We have been advised that more than 20 Patcham residents have within the last few days received telephone calls from callers purporting to be from HMRC (Her Majesty's Revenue and Customs) telling them that they owe tax in the region of £3,000. Their call is aggressive, threatening, urgent and sounds authentic. They suggest meeting at a Brighton location where the tax owed is handed over. Don't be fooled. These calls are from scammers.
If you receive one of these calls, please immediately telephone 101 or report it to the police through their website https://www.sussex.police.uk/contact-us/report-online/Please share this information.
Serious road collision on the A26 from Lewes to Uckfield
Police are looking for the driver of a car who may have been a witness. Please click here to read the details in full.
Car stolen in Ringmer
Police are appealing for witnesses following the theft of a car from Ringmer which was then chased into Surrey. Click here to read the article and see if you can help.
News and appeals
Serious road crash on the A26, near Isfield on Thursday 13 July
Police are appealing for witness to a road collision on the A26 between Lewes and Uckfield yesterday, Thursday 13 July. Click here to read the full details.
Altercation between two drivers on the A27 near Lewes
Police are appealing for witnesses to an incident just outside Lewes on Tuesday 11 July. Click here to read the full details.
Illegal rave broken up by police
An illegal rave near Lewes was broken up by police last weekend. Click here to read the details.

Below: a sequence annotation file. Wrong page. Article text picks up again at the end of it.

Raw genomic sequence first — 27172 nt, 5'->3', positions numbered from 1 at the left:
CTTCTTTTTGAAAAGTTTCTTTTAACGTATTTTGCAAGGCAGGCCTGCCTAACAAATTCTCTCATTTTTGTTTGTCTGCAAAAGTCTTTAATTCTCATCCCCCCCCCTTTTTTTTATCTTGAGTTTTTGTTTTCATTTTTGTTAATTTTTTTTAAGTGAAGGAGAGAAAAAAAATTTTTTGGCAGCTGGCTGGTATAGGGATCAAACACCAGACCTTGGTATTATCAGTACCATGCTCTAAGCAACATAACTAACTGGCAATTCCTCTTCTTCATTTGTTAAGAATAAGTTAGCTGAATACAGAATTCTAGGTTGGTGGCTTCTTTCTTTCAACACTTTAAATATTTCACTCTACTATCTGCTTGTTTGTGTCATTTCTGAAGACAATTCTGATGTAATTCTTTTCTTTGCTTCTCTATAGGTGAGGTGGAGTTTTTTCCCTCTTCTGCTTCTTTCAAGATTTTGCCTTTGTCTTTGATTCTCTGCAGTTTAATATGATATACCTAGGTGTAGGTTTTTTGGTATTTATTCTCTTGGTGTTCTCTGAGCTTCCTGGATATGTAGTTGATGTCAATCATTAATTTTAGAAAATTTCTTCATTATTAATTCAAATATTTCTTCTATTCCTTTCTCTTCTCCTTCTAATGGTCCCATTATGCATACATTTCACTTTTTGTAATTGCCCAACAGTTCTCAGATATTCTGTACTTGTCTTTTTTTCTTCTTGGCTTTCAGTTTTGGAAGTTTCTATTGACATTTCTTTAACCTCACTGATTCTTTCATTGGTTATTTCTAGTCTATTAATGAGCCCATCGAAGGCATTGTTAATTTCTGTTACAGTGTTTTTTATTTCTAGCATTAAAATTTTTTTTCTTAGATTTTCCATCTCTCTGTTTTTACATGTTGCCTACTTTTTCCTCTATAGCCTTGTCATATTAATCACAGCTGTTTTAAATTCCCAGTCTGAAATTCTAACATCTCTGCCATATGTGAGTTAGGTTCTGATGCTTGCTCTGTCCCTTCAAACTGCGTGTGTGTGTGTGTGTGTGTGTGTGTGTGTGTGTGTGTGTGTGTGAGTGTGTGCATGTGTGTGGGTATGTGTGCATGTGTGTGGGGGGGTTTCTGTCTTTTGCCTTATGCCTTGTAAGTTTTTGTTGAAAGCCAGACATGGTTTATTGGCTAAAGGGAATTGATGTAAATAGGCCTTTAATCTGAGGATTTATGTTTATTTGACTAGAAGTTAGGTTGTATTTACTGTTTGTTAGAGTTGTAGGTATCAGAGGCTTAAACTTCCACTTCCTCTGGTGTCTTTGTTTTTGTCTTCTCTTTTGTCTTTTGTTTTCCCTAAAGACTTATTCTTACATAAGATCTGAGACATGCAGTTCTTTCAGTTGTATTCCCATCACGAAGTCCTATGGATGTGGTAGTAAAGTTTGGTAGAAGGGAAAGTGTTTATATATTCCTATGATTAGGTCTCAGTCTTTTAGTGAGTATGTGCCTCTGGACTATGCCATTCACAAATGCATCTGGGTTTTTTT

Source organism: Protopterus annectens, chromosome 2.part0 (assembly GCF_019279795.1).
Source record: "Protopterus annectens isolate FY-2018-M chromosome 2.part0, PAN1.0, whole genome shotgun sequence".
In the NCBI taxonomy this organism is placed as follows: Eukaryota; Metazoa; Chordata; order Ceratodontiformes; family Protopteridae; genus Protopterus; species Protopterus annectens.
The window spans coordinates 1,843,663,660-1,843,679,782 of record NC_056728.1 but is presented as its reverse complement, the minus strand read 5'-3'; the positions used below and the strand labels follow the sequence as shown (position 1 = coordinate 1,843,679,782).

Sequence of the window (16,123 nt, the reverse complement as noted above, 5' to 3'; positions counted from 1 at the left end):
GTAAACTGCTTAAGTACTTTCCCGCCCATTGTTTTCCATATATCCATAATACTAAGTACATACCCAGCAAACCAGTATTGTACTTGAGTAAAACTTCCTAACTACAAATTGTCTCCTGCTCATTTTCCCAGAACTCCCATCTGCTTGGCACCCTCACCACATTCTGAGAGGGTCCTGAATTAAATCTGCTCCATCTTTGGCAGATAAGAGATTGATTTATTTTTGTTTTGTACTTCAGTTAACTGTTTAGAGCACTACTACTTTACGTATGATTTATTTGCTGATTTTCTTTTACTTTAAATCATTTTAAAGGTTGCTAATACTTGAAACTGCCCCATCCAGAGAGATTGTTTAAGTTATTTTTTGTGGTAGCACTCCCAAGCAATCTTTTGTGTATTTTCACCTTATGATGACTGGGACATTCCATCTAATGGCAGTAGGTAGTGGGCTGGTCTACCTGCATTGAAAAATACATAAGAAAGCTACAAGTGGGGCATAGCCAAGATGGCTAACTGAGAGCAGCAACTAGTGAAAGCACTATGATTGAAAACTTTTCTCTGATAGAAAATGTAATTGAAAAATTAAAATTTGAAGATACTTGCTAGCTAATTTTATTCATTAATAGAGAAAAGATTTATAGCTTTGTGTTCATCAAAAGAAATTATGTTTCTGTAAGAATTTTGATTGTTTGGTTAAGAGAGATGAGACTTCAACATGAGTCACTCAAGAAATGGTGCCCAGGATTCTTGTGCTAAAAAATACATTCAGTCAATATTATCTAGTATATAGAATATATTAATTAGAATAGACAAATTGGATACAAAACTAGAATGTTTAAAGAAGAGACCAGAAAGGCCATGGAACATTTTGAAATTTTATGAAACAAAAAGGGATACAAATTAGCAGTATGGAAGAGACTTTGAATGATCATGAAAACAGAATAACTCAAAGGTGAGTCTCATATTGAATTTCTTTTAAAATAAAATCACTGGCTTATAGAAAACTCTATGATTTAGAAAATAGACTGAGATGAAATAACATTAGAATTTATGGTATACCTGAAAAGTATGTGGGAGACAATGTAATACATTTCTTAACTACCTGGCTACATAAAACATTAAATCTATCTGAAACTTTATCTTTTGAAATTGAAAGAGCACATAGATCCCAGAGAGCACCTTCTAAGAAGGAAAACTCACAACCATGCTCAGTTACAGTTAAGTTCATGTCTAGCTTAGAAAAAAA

Summer road safety warning
Police issue a summer road safety warning to users of Sussex Roads. Click here to read the full article.
PC Bernadette Lawrie is interviewed on the fight against scams
Click here to read the full interview about PC Lawrie’s work in the fight against scams, particularly focussing on the elderly.
Action Fraud has received the first reports of Tech-Support scammers claiming to be from Microsoft who are taking advantage of the global WannaCry ransomware attack.
One victim fell for the scam after calling a ‘help’ number advertised on a pop up window. The window which wouldn’t close said the victim had been affected by WannaCry Ransomware.
The victim granted the fraudsters remote access to their PC after being convinced there wasn’t sufficient anti-virus protection. The fraudsters then installed Windows Malicious Software Removal Tool, which is actually free and took £320 as payment.
It is important to remember that Microsoft’s error and warning messages on your PC will never include a phone number.
Additionally Microsoft will never proactively reach out to you to provide unsolicited PC or technical support. Any communication they have with you must be initiated by you.
How to protect yourself
- Don't call numbers from pop-up messages.
- Never allow remote access to your computer.
- Always be wary of unsolicited calls. If you’re unsure of a caller’s identity, hang up.
- Never divulge passwords or pin numbers.
- Microsoft or someone on their behalf will never call you.
If you believe you have already been a victim
- Get your computer checked for any additional programmes or software that may have been installed.
- Contact your bank to stop any further payments being taken.
Report fraud and cyber crime to Actionfraud.police.uk
There has been a series of recent incidents reported to Action Fraud where a lone fraudster has approached victims whom they believe to be unfamiliar with the local area. They make an excuse to talk to the victims such as enquiring about directions or offering a recommendation for a good hotel.
After this interaction, several other fraudsters will intervene purporting to be police officers in plain clothes and will sometimes present false identification as proof. The fake officers will then give a reason to examine the victims’ wallet, purse or personal items. They may also examine the first fraudster’s items or try to tell victims that the first fraudster is suspicious in order to gain victim trust and appear more realistic in their guise.